Monday, February 5, 2018
Physics Building, Room 204
Note special date.
Peter Maurer , Stanford University
[Host: Bob Jones]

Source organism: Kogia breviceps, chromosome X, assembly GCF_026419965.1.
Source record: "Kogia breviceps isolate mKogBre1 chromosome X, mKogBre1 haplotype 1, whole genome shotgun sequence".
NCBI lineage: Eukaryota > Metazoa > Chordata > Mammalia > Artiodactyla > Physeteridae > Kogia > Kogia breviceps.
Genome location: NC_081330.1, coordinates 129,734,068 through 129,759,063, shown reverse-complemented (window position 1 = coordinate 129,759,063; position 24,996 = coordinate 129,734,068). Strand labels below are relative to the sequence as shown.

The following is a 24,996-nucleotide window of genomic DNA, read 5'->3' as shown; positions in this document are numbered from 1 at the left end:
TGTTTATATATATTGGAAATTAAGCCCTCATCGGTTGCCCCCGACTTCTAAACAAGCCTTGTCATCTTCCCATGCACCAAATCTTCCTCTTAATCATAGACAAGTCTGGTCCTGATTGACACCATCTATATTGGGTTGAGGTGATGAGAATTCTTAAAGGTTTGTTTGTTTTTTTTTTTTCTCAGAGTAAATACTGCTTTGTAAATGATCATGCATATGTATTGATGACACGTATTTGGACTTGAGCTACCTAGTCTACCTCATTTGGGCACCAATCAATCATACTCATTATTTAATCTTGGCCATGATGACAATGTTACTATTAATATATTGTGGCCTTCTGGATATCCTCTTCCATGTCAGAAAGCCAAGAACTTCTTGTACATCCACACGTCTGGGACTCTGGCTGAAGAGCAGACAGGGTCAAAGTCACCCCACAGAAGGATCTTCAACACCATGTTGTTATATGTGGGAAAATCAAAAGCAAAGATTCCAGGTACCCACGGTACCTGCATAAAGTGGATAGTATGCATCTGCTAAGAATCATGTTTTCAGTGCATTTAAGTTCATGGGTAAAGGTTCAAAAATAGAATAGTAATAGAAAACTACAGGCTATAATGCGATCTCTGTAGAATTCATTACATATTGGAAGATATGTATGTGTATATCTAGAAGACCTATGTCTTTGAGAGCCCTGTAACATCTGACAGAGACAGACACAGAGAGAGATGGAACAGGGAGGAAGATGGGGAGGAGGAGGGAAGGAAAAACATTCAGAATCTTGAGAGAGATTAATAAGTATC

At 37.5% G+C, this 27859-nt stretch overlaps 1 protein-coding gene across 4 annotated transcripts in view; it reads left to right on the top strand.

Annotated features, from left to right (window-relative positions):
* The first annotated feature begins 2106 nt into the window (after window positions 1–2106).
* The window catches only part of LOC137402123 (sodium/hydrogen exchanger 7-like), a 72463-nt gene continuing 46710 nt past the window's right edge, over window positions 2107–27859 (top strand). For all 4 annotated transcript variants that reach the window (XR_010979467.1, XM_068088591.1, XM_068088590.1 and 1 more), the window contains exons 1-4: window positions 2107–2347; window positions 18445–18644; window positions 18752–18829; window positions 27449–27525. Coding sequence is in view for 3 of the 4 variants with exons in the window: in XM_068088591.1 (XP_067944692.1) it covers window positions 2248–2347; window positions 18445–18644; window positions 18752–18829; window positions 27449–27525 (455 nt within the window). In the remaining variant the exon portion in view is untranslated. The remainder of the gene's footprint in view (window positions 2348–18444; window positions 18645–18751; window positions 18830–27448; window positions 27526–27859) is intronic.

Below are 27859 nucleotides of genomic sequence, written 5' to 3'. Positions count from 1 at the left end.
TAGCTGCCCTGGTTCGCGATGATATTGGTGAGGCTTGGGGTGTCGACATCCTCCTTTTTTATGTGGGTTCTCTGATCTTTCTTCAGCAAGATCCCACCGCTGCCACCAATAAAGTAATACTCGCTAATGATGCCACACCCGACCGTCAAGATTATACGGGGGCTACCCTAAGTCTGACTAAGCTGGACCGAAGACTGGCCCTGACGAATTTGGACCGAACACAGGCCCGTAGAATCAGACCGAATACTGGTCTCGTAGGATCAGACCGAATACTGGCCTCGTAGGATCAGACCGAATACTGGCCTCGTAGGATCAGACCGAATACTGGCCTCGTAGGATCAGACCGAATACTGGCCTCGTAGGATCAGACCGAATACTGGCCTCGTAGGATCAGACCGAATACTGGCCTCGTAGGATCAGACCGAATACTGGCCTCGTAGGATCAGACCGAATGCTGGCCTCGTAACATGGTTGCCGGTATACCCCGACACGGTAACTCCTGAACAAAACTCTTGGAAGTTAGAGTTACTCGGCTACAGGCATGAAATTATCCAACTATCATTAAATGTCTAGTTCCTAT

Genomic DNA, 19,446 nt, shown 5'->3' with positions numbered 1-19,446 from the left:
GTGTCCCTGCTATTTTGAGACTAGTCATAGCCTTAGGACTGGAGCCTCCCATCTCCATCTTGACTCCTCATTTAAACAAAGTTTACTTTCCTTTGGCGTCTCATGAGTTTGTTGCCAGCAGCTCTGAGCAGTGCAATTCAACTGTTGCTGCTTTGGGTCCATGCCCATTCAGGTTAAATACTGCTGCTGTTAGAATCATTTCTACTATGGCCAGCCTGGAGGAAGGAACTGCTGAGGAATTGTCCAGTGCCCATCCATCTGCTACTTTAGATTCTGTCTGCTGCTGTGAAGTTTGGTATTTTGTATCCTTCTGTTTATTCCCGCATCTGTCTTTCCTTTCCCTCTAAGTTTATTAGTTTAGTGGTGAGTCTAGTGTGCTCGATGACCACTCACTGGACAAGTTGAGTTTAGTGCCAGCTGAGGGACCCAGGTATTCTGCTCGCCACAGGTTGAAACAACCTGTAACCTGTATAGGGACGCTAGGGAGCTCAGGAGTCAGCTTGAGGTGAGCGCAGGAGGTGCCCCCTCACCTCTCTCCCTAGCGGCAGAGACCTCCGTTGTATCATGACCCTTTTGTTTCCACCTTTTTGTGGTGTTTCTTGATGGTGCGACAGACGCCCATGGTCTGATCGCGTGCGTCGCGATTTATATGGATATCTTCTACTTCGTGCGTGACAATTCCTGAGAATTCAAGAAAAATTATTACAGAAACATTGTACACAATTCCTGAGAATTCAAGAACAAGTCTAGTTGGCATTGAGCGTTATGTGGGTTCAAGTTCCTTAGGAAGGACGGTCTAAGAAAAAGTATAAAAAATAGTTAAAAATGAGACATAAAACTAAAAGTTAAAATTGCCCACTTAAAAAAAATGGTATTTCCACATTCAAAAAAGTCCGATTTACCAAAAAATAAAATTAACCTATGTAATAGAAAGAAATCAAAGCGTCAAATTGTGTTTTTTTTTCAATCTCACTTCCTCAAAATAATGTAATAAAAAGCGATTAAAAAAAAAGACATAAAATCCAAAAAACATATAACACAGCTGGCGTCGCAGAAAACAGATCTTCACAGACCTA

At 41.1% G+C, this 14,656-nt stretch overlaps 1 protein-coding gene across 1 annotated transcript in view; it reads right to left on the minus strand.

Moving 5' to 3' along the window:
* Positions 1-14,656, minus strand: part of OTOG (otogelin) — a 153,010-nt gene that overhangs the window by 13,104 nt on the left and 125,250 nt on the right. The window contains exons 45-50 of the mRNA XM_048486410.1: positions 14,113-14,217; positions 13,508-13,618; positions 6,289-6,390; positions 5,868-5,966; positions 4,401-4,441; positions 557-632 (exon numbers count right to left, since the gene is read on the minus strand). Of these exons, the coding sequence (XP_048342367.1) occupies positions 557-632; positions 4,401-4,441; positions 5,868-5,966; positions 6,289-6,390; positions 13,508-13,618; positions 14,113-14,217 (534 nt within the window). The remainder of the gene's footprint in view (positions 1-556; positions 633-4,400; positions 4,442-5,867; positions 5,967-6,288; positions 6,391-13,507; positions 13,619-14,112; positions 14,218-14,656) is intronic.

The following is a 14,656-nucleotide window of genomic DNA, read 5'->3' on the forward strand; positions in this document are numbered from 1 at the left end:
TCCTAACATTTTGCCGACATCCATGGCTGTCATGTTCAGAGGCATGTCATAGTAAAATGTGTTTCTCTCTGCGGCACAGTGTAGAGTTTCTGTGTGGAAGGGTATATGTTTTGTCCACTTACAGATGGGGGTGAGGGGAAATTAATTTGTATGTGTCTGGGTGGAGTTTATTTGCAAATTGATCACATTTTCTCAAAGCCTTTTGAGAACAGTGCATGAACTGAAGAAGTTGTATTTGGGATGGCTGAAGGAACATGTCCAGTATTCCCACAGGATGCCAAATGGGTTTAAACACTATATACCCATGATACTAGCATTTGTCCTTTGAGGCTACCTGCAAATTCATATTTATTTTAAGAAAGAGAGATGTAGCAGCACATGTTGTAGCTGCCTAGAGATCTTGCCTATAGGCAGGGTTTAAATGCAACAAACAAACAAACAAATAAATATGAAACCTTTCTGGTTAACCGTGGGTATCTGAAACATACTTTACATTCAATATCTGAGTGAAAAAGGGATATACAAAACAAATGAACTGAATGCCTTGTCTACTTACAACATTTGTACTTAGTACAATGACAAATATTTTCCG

Quantum optics has had a profound impact on precision measurements, and recently enabled probing various physical quantities, such as magnetic fields and temperature, with nanoscale spatial resolution. Such advancements in ‘quantum sensing’ have brought the elusive dream of performing nuclear magnetic resonance spectroscopy (NMR) on individual biomolecules closer to reality. In my talk, I will discuss the development and application of novel quantum metrological technologies to study biological systems at a single-molecule level. I will start with a general introduction to quantum sensing, with a focus on the measurement of magnetic fields at a nanoscale. I will then show how we utilize such sensing techniques to control the temperature profile in living systems with subcellular resolution. Finally, I will provide an outlook on how quantum sensing and single-molecule biophysics can be utilized to perform NMR spectroscopy with unprecedented sensitivity, possibly down to the level of individual biomolecules.
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